“Which One is Cain and Which is Abel?”: The Civil War in Andrey Kurkov’s Latest Novel and Varvara Malakhieva-Mirovich’s Poems

Varvara Malakhieva-Mirovich

As Russia’s war on Ukraine grinds on, I find myself immersed in an earlier conflict that raged over the same terrain. Last month I broke ground on my latest translation project, the first in a series of historical crime novels by Andrey Kurkov, titled Samson and Nadezhda. Set in Kyiv in the spring of 1919, in the midst of the bloody Civil War, which saw a half dozen regimes rise and fall in the span of a couple of years, the novel follows the adventures of Samson, a young electrical engineer turned police investigator, and his sturdy, no-nonsense love interest, Nadezhda. Andrey doesn’t shy away from the realities of the era, with its kidnappings, murders, black markets, crooked schemes, and even cannibalism, yet he leavens them, as usual, with a dose of light surrealism and humor. The series resonates with echoes of, if not outright allusions to, the works of authors who witnessed the Civil War in Ukraine firsthand — namely, Mikhail Bulgakov and Isaac Babel. And as it happens, a new selection of my versions of Babel’s stories, Of Sunshine and Bedbugs, was just published last week by Pushkin Press.

Andrey has based Samson’s cases, however, not on incidents out of literature but on the actual, often hair-raising, archives of the Cheka and other crime enforcement agencies in Kyiv. I’m greatly enjoying the challenge of finding ways to introduce the period details to Anglophone readers — from street names to professions to the various currencies then in circulation — without confusing the narrative. But I’m also reading around the book, looking to prose and poems from 1917-1920 that can help conjure up the mood of the time.

One remarkable discovery I made in my search for mood-setting material is a sequence by the Kyiv-born poet Varvara Malakhieva-Mirovich (1869-1954), written in Rostov in 1919. Malakhieva-Mirovich’s name is hardly known. She published only a single collection in her lifetime, in 1923, and spent the rest of her life writing with no hope of publication. This allowed her to remain honest to her vision, which had been shaped by Symbolism, theosophy, and the writings of her old friend from Kyiv, the émigré religious philosopher Lev Shestov (1866-1938). Many of the poems she wrote in her mature period reflect these metaphysical leanings, but some, like the sequence from 1919, are shatteringly concrete, almost Beckettian. Below are two lyrics from the sequence that will hang over my work on Samson and Nadezhda. Those who read Russian can find more in a collection published in 2013.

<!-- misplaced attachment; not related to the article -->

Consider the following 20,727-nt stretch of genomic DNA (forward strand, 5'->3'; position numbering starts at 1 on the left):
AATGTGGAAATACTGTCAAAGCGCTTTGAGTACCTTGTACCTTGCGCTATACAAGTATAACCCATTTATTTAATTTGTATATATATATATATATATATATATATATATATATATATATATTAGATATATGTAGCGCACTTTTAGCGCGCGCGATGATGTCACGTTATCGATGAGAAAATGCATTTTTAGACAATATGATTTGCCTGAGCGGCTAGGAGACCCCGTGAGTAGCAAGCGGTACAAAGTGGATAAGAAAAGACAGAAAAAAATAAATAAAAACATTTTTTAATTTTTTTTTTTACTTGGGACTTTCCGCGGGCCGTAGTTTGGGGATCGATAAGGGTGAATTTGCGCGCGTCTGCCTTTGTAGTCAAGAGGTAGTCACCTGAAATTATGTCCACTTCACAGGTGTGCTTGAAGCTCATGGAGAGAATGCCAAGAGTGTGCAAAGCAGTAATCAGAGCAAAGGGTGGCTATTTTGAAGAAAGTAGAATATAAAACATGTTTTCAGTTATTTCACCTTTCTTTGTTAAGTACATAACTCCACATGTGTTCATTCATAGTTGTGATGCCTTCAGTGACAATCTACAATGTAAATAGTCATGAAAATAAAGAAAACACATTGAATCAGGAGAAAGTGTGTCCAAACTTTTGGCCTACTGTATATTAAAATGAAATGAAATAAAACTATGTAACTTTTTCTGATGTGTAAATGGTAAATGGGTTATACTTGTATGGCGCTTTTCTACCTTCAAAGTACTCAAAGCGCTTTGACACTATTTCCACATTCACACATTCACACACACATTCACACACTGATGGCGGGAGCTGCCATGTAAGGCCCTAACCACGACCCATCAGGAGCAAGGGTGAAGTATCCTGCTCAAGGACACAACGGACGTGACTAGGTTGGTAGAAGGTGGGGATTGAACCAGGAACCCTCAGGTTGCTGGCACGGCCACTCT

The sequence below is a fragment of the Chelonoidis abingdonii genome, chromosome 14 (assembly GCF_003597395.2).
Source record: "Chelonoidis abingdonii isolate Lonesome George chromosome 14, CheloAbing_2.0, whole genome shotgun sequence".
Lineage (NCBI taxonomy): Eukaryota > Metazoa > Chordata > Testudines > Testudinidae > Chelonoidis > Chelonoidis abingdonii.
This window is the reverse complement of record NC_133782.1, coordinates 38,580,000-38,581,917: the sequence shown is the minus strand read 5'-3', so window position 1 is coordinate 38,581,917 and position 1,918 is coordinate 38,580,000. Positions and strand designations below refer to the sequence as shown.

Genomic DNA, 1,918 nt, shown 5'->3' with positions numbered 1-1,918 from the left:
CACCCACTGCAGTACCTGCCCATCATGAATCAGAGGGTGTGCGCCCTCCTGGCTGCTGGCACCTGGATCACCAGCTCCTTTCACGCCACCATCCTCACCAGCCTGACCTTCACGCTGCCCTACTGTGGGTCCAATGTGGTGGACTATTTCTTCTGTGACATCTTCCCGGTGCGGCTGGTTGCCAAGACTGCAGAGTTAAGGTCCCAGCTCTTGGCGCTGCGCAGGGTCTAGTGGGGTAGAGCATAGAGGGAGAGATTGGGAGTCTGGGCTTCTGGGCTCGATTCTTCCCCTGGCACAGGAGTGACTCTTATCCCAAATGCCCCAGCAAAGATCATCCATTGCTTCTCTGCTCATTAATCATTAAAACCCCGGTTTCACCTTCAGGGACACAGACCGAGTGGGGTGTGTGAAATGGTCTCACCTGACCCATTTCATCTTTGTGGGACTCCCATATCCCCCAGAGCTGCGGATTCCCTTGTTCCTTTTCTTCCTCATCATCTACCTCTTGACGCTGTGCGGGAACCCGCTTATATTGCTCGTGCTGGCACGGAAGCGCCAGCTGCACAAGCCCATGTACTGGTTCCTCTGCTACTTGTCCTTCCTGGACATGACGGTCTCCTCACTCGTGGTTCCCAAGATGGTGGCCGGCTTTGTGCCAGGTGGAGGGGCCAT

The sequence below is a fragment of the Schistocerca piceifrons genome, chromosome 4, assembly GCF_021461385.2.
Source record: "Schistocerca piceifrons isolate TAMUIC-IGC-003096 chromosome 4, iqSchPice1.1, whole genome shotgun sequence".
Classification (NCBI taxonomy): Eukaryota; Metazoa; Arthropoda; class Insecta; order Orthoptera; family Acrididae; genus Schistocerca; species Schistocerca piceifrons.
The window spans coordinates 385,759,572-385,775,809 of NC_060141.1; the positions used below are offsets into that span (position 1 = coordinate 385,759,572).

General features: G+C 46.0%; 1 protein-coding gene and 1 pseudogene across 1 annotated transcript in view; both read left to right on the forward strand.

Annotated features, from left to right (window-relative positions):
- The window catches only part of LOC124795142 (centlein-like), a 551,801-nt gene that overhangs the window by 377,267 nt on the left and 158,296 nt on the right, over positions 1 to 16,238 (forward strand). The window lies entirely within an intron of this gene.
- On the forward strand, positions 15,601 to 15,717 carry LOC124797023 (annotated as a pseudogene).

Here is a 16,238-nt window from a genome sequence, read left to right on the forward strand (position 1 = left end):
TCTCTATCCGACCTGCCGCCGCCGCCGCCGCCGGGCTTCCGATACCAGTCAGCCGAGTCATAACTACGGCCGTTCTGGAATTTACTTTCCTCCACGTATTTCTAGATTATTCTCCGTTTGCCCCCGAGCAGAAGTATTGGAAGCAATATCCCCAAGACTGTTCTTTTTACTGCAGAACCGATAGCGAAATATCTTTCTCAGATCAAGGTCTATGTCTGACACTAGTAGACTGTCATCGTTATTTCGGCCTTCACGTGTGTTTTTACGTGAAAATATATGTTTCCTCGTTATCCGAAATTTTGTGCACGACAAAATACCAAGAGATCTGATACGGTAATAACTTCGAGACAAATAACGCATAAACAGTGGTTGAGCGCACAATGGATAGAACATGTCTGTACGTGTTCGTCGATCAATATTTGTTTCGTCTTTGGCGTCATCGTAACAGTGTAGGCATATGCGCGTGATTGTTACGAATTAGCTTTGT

An old woman died queuing for bread.
The queue went on and on.
She sat down on the iced-over road.
A cannon sounded at dawn.
While all others scurried away,
she just sat there, wide-eyed, all day.

* * *

Daniel is with the Reds.
Ivan is with the Whites.
The brothers’ regiments fight.
They slash each other’s faces with their sabers —
embrace and fall face down onto a mound…
Which one is Cain and which is Abel?
The Lord will sort them out…
Now they lie buried side by side.
Death has left them pacified.


В череду умерла старушка.
Простояла всю ночь в череду,
Не дождалась хлеба и села.
На рассвете грянула пушка.
Разбежались все, а она – на льду,
Как живая до полдня сидела.

* * *

В кавалерии красной Данила.
В кавалерии белой Иван.
Брат на брата с полками идет.
Бились шашками, лица друг другу рубили…
Обнялись и свалились ничком на курган…
Кто тут Каин, кто Авель –
Господь разберет…
Схоронили их рядом в могиле одной,
Усмирила ты, Смерть, их своей тишиной.


8 thoughts on ““Which One is Cain and Which is Abel?”: The Civil War in Andrey Kurkov’s Latest Novel and Varvara Malakhieva-Mirovich’s Poems

  1. What is the difference between Cains and the Abels? The brunt of the suffering fell on others, as the poet and translator make clear with the opening image.

    Liked by 1 person

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